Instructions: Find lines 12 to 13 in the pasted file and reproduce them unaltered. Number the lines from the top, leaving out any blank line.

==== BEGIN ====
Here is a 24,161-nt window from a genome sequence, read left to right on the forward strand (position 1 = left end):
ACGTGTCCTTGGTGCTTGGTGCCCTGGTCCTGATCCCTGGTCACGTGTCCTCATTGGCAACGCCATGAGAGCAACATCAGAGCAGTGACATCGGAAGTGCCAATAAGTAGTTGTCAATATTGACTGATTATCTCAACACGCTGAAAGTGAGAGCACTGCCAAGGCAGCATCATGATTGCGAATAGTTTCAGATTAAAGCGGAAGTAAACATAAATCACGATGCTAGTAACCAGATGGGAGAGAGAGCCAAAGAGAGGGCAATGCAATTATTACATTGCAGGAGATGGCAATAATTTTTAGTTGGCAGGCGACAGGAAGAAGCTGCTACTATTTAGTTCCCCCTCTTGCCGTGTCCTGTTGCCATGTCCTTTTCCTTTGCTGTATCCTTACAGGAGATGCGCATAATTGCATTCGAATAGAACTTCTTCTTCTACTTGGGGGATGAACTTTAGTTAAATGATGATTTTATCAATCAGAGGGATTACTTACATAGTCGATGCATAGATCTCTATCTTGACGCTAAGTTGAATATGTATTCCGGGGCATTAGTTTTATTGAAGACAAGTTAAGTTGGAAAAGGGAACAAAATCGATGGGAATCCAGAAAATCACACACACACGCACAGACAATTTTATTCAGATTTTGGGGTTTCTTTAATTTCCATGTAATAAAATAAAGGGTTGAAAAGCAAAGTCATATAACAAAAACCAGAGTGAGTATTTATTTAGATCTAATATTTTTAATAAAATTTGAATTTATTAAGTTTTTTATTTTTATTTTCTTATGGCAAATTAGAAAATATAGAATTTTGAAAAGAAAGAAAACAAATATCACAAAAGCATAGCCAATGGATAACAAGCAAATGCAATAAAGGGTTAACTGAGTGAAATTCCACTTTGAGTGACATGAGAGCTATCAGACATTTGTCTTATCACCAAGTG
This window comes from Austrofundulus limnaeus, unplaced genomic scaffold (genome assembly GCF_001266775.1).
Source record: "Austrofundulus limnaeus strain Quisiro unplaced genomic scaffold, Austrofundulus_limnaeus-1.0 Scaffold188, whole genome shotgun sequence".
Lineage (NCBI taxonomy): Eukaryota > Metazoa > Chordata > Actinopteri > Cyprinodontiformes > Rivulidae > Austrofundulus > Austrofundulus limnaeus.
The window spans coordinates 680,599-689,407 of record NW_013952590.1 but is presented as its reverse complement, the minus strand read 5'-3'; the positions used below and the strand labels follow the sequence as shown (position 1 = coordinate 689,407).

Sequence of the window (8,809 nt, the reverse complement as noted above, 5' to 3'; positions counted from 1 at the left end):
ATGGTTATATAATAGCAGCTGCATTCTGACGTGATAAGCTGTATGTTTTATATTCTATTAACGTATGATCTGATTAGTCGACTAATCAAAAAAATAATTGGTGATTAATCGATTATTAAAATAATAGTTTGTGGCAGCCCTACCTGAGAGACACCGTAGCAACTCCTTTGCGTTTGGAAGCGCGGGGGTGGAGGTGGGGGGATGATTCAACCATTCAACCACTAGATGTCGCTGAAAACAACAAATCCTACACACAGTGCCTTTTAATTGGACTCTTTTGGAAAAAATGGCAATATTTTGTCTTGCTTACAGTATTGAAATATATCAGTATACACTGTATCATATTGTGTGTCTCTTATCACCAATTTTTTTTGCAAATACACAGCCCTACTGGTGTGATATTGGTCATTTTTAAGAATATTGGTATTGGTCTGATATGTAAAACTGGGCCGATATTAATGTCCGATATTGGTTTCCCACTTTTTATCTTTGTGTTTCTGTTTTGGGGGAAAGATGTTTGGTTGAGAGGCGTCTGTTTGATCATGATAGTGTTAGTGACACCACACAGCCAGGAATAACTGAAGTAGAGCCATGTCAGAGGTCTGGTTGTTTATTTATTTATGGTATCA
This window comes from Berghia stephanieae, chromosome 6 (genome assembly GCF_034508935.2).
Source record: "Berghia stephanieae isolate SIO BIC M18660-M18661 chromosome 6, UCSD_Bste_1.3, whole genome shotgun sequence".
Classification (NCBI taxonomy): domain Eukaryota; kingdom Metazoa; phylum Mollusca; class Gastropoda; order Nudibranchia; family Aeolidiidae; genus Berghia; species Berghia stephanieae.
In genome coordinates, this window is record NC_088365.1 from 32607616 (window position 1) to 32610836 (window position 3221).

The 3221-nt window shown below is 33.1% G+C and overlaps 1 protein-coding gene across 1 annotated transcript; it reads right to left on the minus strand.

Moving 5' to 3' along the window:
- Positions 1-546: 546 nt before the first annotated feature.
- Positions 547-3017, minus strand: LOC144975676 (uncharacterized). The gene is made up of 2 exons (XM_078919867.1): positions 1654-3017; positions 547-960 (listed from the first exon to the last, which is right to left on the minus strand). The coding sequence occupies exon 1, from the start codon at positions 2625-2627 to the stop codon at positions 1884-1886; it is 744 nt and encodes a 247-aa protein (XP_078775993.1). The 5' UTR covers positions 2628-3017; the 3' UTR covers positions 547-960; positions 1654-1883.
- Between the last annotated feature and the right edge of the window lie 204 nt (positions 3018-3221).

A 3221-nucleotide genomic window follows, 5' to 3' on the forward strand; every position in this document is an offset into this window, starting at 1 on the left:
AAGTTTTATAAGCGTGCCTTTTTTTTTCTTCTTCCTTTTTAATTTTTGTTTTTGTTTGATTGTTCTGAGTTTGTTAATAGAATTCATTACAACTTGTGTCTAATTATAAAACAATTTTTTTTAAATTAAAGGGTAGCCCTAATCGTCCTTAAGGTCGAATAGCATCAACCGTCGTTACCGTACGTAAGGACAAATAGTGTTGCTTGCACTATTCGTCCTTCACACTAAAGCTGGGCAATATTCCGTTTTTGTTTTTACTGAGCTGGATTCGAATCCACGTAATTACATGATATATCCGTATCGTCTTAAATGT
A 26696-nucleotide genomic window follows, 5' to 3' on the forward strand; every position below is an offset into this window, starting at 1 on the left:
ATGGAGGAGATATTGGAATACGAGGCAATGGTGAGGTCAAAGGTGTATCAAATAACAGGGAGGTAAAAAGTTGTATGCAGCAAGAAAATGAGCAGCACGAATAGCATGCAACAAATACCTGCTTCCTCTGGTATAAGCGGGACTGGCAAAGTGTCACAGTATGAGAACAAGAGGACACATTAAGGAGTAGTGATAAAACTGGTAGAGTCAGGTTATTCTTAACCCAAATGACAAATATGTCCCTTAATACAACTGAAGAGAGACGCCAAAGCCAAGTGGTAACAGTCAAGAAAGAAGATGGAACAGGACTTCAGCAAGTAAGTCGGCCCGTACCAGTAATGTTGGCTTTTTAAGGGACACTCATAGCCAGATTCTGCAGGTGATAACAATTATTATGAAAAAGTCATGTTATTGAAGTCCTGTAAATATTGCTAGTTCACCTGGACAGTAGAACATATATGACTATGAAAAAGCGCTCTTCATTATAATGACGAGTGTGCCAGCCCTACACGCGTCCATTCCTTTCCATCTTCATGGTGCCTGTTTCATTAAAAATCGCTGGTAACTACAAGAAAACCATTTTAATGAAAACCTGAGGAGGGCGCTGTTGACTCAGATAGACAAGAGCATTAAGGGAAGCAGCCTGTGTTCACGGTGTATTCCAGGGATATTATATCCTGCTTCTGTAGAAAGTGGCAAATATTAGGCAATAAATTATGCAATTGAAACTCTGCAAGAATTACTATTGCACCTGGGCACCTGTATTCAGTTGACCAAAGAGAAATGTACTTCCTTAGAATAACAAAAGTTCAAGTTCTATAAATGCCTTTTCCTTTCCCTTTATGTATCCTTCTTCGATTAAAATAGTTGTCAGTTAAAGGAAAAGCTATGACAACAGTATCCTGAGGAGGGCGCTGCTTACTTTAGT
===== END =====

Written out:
In genome coordinates, this window is record NC_088365.1 from 32607616 (window position 1) to 32610836 (window position 3221).

The 3221-nt window shown below is 33.1% G+C and overlaps 1 protein-coding gene across 1 annotated transcript; it reads right to left on the minus strand.